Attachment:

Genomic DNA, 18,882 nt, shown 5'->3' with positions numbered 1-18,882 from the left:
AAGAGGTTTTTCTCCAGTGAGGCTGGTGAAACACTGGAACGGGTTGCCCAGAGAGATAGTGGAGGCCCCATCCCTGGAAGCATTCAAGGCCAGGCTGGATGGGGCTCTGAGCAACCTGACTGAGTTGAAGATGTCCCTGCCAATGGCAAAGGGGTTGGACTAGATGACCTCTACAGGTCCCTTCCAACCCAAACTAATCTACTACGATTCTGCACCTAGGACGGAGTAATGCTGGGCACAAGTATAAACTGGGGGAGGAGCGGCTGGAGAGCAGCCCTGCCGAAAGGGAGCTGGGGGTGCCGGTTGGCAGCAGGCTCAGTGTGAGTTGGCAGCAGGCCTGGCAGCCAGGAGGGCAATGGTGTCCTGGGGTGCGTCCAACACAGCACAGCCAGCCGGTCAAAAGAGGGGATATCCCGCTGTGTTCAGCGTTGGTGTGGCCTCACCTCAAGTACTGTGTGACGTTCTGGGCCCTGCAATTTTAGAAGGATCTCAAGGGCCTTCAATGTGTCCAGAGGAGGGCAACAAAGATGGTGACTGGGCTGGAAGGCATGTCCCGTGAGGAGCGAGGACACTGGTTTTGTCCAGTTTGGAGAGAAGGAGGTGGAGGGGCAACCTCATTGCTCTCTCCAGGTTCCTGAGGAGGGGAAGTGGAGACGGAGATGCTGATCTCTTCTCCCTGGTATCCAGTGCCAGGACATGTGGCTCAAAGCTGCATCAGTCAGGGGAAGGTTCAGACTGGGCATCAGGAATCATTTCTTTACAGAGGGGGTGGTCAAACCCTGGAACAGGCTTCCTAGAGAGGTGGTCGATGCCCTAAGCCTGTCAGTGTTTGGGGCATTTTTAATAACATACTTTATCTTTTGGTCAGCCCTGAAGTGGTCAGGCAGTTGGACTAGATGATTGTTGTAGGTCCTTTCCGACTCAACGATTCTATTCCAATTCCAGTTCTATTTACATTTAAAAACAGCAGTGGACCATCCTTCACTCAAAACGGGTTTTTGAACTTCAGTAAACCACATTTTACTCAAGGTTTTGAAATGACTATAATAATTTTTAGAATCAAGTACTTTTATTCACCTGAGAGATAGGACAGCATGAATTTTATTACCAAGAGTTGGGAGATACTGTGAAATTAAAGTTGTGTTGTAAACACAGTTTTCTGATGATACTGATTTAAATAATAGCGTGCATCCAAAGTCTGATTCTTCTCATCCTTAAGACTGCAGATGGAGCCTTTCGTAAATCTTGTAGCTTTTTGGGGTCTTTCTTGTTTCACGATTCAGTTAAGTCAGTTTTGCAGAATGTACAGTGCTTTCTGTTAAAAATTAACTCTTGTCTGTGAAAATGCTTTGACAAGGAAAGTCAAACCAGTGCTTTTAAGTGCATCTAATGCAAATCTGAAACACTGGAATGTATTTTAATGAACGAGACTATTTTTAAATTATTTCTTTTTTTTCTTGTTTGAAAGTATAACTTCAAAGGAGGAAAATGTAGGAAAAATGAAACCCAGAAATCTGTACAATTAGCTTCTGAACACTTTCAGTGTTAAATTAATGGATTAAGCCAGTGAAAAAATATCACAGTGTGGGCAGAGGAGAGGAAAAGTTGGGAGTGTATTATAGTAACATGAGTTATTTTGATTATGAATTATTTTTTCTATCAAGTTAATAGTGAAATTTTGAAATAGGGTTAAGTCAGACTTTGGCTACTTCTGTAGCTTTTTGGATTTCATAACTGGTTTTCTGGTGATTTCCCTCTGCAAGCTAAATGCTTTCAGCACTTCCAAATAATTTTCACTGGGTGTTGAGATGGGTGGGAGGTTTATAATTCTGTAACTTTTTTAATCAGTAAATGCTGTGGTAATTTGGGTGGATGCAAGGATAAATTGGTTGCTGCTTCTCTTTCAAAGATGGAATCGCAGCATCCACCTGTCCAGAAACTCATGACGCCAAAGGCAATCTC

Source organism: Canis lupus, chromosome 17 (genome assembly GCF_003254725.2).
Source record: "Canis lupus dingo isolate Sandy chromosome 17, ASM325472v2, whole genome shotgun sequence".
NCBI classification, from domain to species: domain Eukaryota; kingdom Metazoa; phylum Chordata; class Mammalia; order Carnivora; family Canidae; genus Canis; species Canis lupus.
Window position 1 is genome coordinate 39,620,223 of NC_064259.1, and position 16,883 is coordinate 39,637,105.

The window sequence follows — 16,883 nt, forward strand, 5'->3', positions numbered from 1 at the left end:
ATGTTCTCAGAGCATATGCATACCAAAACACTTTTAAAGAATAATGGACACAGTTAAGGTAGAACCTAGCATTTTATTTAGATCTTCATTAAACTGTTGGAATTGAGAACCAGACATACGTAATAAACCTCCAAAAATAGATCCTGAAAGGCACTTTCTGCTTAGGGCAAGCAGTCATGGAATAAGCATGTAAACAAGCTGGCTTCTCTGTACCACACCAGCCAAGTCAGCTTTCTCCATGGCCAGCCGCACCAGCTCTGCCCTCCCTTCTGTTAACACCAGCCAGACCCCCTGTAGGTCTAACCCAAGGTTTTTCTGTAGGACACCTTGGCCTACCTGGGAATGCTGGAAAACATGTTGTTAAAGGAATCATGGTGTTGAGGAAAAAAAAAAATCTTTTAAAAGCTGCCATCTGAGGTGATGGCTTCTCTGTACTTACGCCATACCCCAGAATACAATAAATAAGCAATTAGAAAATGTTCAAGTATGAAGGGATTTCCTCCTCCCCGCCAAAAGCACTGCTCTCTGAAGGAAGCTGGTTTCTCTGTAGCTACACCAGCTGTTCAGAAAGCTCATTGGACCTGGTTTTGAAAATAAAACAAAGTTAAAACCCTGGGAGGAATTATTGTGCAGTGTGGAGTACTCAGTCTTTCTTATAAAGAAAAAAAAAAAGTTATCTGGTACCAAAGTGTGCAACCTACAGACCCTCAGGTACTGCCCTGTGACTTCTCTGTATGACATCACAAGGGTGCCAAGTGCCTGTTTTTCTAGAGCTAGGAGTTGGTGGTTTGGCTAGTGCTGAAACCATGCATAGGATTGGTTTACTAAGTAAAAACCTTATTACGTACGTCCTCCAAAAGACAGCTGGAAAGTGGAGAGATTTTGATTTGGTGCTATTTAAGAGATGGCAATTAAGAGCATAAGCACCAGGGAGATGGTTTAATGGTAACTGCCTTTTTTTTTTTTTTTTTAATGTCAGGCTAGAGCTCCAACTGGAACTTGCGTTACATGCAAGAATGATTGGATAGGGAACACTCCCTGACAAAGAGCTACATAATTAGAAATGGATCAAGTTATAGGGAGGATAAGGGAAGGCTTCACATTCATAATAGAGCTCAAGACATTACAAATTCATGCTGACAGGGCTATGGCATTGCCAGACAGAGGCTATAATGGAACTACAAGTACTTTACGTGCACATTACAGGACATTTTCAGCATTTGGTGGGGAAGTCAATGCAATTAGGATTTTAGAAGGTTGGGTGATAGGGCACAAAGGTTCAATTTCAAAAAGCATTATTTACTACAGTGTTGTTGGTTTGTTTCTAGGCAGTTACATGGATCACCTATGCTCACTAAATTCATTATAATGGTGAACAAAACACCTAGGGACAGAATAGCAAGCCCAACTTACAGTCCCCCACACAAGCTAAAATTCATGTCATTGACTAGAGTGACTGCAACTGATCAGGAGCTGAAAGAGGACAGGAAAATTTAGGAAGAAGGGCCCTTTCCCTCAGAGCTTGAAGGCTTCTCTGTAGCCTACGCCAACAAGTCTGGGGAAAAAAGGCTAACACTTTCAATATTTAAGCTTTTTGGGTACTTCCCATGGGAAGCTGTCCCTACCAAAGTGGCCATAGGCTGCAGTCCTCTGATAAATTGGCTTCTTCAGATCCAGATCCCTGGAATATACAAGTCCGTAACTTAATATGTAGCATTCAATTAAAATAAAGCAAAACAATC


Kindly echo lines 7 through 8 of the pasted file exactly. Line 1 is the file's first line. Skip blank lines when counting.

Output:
The window sequence follows — 16,883 nt, forward strand, 5'->3', positions numbered from 1 at the left end:
ATGTTCTCAGAGCATATGCATACCAAAACACTTTTAAAGAATAATGGACACAGTTAAGGTAGAACCTAGCATTTTATTTAGATCTTCATTAAACTGTTGGAATTGAGAACCAGACATACGTAATAAACCTCCAAAAATAGATCCTGAAAGGCACTTTCTGCTTAGGGCAAGCAGTCATGGAATAAGCATGTAAACAAGCTGGCTTCTCTGTACCACACCAGCCAAGTCAGCTTTCTCCATGGCCAGCCGCACCAGCTCTGCCCTCCCTTCTGTTAACACCAGCCAGACCCCCTGTAGGTCTAACCCAAGGTTTTTCTGTAGGACACCTTGGCCTACCTGGGAATGCTGGAAAACATGTTGTTAAAGGAATCATGGTGTTGAGGAAAAAAAAAAATCTTTTAAAAGCTGCCATCTGAGGTGATGGCTTCTCTGTACTTACGCCATACCCCAGAATACAATAAATAAGCAATTAGAAAATGTTCAAGTATGAAGGGATTTCCTCCTCCCCGCCAAAAGCACTGCTCTCTGAAGGAAGCTGGTTTCTCTGTAGCTACACCAGCTGTTCAGAAAGCTCATTGGACCTGGTTTTGAAAATAAAACAAAGTTAAAACCCTGGGAGGAATTATTGTGCAGTGTGGAGTACTCAGTCTTTCTTATAAAGAAAAAAAAAAAGTTATCTGGTACCAAAGTGTGCAACCTACAGACCCTCAGGTACTGCCCTGTGACTTCTCTGTATGACATCACAAGGGTGCCAAGTGCCTGTTTTTCTAGAGCTAGGAGTTGGTGGTTTGGCTAGTGCTGAAACCATGCATAGGATTGGTTTACTAAGTAAAAACCTTATTACGTACGTCCTCCAAAAGACAGCTGGAAAGTGGAGAGATTTTGATTTGGTGCTATTTAAGAGATGGCAATTAAGAGCATAAGCACCAGGGAGATGGTTTAATGGTAACTGCCTTTTTTTTTTTTTTTTTAATGTCAGGCTAGAGCTCCAACTGGAACTTGCGTTACATGCAAGAATGATTGGATAGGGAACACTCCCTGACAAAGAGCTACATAATTAGAAATGGATCAAGTTATAGGGAGGATAAGGGAAGGCTTCACATTCATAATAGAGCTCAAGACATTACAAATTCATGCTGACAGGGCTATGGCATTGCCAGACAGAGGCTATAATGGAACTACAAGTACTTTACGTGCACATTACAGGACATTTTCAGCATTTGGTGGGGAAGTCAATGCAATTAGGATTTTAGAAGGTTGGGTGATAGGGCACAAAGGTTCAATTTCAAAAAGCATTATTTACTACAGTGTTGTTGGTTTGTTTCTAGGCAGTTACATGGATCACCTATGCTCACTAAATTCATTATAATGGTGAACAAAACACCTAGGGACAGAATAGCAAGCCCAACTTACAGTCCCCCACACAAGCTAAAATTCATGTCATTGACTAGAGTGACTGCAACTGATCAGGAGCTGAAAGAGGACAGGAAAATTTAGGAAGAAGGGCCCTTTCCCTCAGAGCTTGAAGGCTTCTCTGTAGCCTACGCCAACAAGTCTGGGGAAAAAAGGCTAACACTTTCAATATTTAAGCTTTTTGGGTACTTCCCATGGGAAGCTGTCCCTACCAAAGTGGCCATAGGCTGCAGTCCTCTGATAAATTGGCTTCTTCAGATCCAGATCCCTGGAATATACAAGTCCGTAACTTAATATGTAGCATTCAATTAAAATAAAGCAAAACAATC